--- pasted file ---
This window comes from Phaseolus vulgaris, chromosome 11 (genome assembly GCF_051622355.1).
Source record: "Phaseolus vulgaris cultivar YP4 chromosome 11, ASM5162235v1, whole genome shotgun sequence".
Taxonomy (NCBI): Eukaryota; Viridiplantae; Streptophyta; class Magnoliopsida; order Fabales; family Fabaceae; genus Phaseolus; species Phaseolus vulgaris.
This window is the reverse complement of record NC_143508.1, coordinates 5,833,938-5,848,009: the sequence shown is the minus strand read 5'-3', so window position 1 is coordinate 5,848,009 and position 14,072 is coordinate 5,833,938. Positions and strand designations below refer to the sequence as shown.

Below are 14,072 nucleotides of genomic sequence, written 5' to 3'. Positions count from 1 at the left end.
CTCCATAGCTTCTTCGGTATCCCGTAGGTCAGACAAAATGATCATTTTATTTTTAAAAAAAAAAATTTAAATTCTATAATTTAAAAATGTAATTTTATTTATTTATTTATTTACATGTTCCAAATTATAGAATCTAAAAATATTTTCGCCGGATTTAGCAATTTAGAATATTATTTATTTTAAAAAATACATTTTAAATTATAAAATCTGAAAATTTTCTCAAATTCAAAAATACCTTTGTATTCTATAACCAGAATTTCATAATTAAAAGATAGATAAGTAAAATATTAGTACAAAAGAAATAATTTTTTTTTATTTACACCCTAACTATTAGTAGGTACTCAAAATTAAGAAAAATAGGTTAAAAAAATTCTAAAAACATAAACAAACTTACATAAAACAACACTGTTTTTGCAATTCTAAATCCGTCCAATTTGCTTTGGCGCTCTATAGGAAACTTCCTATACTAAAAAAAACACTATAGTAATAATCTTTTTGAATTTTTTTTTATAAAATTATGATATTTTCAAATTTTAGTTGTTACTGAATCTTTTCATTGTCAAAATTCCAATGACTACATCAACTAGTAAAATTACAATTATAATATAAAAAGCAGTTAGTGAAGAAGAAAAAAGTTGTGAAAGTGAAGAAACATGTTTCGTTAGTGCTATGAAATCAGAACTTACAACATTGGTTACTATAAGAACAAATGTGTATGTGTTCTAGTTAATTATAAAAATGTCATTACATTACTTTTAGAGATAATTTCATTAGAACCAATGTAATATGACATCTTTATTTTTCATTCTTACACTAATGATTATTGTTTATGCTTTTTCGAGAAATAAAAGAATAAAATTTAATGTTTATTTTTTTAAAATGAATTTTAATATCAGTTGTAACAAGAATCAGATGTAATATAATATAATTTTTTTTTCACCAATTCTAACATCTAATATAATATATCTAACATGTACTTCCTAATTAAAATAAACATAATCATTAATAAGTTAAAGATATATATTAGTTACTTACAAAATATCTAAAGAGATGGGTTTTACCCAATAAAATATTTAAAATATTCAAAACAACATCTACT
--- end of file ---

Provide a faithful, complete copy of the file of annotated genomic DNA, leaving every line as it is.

This window comes from Phaseolus vulgaris, chromosome 11 (genome assembly GCF_051622355.1).
Source record: "Phaseolus vulgaris cultivar YP4 chromosome 11, ASM5162235v1, whole genome shotgun sequence".
Taxonomy (NCBI): Eukaryota; Viridiplantae; Streptophyta; class Magnoliopsida; order Fabales; family Fabaceae; genus Phaseolus; species Phaseolus vulgaris.
This window is the reverse complement of record NC_143508.1, coordinates 5,833,938-5,848,009: the sequence shown is the minus strand read 5'-3', so window position 1 is coordinate 5,848,009 and position 14,072 is coordinate 5,833,938. Positions and strand designations below refer to the sequence as shown.

Below are 14,072 nucleotides of genomic sequence, written 5' to 3'. Positions count from 1 at the left end.
CTCCATAGCTTCTTCGGTATCCCGTAGGTCAGACAAAATGATCATTTTATTTTTAAAAAAAAAAATTTAAATTCTATAATTTAAAAATGTAATTTTATTTATTTATTTATTTACATGTTCCAAATTATAGAATCTAAAAATATTTTCGCCGGATTTAGCAATTTAGAATATTATTTATTTTAAAAAATACATTTTAAATTATAAAATCTGAAAATTTTCTCAAATTCAAAAATACCTTTGTATTCTATAACCAGAATTTCATAATTAAAAGATAGATAAGTAAAATATTAGTACAAAAGAAATAATTTTTTTTTATTTACACCCTAACTATTAGTAGGTACTCAAAATTAAGAAAAATAGGTTAAAAAAATTCTAAAAACATAAACAAACTTACATAAAACAACACTGTTTTTGCAATTCTAAATCCGTCCAATTTGCTTTGGCGCTCTATAGGAAACTTCCTATACTAAAAAAAACACTATAGTAATAATCTTTTTGAATTTTTTTTTATAAAATTATGATATTTTCAAATTTTAGTTGTTACTGAATCTTTTCATTGTCAAAATTCCAATGACTACATCAACTAGTAAAATTACAATTATAATATAAAAAGCAGTTAGTGAAGAAGAAAAAAGTTGTGAAAGTGAAGAAACATGTTTCGTTAGTGCTATGAAATCAGAACTTACAACATTGGTTACTATAAGAACAAATGTGTATGTGTTCTAGTTAATTATAAAAATGTCATTACATTACTTTTAGAGATAATTTCATTAGAACCAATGTAATATGACATCTTTATTTTTCATTCTTACACTAATGATTATTGTTTATGCTTTTTCGAGAAATAAAAGAATAAAATTTAATGTTTATTTTTTTAAAATGAATTTTAATATCAGTTGTAACAAGAATCAGATGTAATATAATATAATTTTTTTTTCACCAATTCTAACATCTAATATAATATATCTAACATGTACTTCCTAATTAAAATAAACATAATCATTAATAAGTTAAAGATATATATTAGTTACTTACAAAATATCTAAAGAGATGGGTTTTACCCAATAAAATATTTAAAATATTCAAAACAACATCTACT